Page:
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May 02, 2012

Different questions have been raised in the two days since the Company’s Last and Best Offer was finalized. This offer is being put to vote based on the commitment we made at the outset of the Bankruptcy process that the membership would have the opportunity to vote on the LBO. In order to make sure that this vote is based on accurate information about the contents of the proposal and the laws which govern the bankruptcy process, we are putting out answers to commonly asked questions.

1. If our contract is rejected by the Bankruptcy Court, what will be imposed, the Company’s “ask” before the proceedings began on the Company’s motion to reject, or the Last Best Offer (LBO) made after those proceedings began?
The law on rejection of collective bargaining agreements has evolved over the years in ways that are not favorable to unions or working people. In 2007, in the Northwest bankruptcy, the Court rejected the contract covering the flight attendants after they rejected the Company’s LBO. At that time, the Bankruptcy Court stated that the Company could only impose its LBO, not the Company’s prior Ask. That ruling, which I commented on in writing at the time, has since been superseded (as has my comment on it), and is no longer the binding law on the issue in the Bankruptcy Courts of the Southern District of New York. The superseding case is the Frontier Airlines case, which was ruled on in 2009. There, the Federal District Court for the Southern District of New York (the district we are in, and the court which reviews all the decisions of the Bankruptcy Court handling AA’s filing) ruled that proposals made after the beginning of the hearings on an 1113 motion are not admissible to establish the level of concessions necessary for reorganization. What the Court specifically held was that “under the regime established by Section 1113, proposals and supporting disclosures made by a party after the rejection hearing has begun may not form the basis for concluding whether the 1113 standard has been satisfied, except, perhaps, where the parties expressly agree they may be considered.” In other words, absent an agreement to the contrary, the LBO, if it was made after the rejection proceedings began, is not even admissible into the hearings to decide whether to abrogate the contract, much less to define precisely what terms and conditions of employment the company may initially impose.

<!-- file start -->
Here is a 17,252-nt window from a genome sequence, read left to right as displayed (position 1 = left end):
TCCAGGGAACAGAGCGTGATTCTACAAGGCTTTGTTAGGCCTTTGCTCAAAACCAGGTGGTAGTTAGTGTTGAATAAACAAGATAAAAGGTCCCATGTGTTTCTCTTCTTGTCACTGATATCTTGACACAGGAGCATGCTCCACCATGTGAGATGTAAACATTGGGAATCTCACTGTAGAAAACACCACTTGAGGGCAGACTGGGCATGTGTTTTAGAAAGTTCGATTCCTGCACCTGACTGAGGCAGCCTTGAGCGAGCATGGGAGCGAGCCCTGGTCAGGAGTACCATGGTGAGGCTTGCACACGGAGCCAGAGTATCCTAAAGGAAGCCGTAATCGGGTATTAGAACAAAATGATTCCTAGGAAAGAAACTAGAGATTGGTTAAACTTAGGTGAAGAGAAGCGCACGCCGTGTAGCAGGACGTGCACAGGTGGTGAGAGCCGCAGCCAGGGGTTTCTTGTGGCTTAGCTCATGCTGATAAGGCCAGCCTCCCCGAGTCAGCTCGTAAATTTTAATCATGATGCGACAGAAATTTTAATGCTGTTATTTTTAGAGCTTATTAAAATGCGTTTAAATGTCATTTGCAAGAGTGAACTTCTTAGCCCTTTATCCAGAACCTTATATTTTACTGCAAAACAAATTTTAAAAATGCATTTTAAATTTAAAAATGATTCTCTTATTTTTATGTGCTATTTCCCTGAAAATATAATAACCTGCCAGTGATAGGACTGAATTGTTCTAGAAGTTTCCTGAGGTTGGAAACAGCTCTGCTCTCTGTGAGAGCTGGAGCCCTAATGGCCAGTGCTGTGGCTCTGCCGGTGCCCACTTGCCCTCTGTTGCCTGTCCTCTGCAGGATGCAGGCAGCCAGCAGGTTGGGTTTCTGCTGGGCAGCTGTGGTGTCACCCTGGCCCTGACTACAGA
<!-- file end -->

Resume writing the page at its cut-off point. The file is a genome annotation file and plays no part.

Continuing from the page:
The Company’s “ask” was made before the rejection proceedings began. The LBO was made after those proceedings began. The Company was obviously aware of the Frontier precedent and stated at all times that the terms of the LBO were without prejudice
to its position before the Bankruptcy Court. Therefore, there was no agreement to allow the Court to consider the LBO. We, of course, will pursue all legal arguments should we face contract rejection, but the controlling precedent in New York is that the LBO is not even admissible into the 1113 proceedings and that the Company is not bound by the LBO and can impose its prehearing “ask” if the contract is rejected.

2. If the Court permits the Company to reject our agreement will we be able to strike?
In 2007, the Northwest flight attendants sought the right to strike after their contract was rejected. The Second Circuit Court of Appeals ruled that NWA did not violate the status quo by imposing concessions on the flight attendants because the court had authorized NWA to reject their contract and also ruled in that case the flight attendants had no right to strike.

3. When will the NMB release us or the other AA unions?
It is impossible to know how long we can be kept in mediation, but certain things are clear. The NMB is not quick to issue releases at major carriers. Amtrak workers were kept in mediation for close to ten years and other work groups in the airline industry have amendable dates which precede ours.. The point is that it is impossible to know when we will be able to strike, but it is very unlikely that it will be quick, and in that time much damage will be done.

Sharon L. Levine, Lowenstein Sandler PC